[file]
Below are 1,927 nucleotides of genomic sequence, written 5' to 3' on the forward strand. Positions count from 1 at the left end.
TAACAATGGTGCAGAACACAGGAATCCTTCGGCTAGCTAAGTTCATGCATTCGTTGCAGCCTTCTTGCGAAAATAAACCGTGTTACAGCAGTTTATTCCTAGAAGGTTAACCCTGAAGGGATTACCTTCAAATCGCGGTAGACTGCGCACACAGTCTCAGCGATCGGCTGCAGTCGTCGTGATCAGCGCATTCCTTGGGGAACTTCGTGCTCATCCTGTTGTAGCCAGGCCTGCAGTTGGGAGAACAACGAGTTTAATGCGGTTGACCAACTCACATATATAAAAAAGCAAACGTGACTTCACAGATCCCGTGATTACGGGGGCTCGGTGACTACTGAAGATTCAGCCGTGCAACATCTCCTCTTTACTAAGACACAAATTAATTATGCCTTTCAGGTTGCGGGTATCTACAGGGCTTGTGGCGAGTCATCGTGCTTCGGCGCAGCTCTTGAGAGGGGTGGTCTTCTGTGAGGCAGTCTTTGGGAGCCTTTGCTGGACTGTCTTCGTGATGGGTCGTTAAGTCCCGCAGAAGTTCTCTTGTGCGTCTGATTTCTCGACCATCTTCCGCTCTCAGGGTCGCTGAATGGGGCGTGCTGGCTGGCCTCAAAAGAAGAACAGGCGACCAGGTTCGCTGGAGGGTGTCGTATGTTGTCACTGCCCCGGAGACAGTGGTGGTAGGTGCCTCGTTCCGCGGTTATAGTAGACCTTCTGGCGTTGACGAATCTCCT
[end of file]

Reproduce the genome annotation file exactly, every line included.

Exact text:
Below are 1,927 nucleotides of genomic sequence, written 5' to 3' on the forward strand. Positions count from 1 at the left end.
TAACAATGGTGCAGAACACAGGAATCCTTCGGCTAGCTAAGTTCATGCATTCGTTGCAGCCTTCTTGCGAAAATAAACCGTGTTACAGCAGTTTATTCCTAGAAGGTTAACCCTGAAGGGATTACCTTCAAATCGCGGTAGACTGCGCACACAGTCTCAGCGATCGGCTGCAGTCGTCGTGATCAGCGCATTCCTTGGGGAACTTCGTGCTCATCCTGTTGTAGCCAGGCCTGCAGTTGGGAGAACAACGAGTTTAATGCGGTTGACCAACTCACATATATAAAAAAGCAAACGTGACTTCACAGATCCCGTGATTACGGGGGCTCGGTGACTACTGAAGATTCAGCCGTGCAACATCTCCTCTTTACTAAGACACAAATTAATTATGCCTTTCAGGTTGCGGGTATCTACAGGGCTTGTGGCGAGTCATCGTGCTTCGGCGCAGCTCTTGAGAGGGGTGGTCTTCTGTGAGGCAGTCTTTGGGAGCCTTTGCTGGACTGTCTTCGTGATGGGTCGTTAAGTCCCGCAGAAGTTCTCTTGTGCGTCTGATTTCTCGACCATCTTCCGCTCTCAGGGTCGCTGAATGGGGCGTGCTGGCTGGCCTCAAAAGAAGAACAGGCGACCAGGTTCGCTGGAGGGTGTCGTATGTTGTCACTGCCCCGGAGACAGTGGTGGTAGGTGCCTCGTTCCGCGGTTATAGTAGACCTTCTGGCGTTGACGAATCTCCT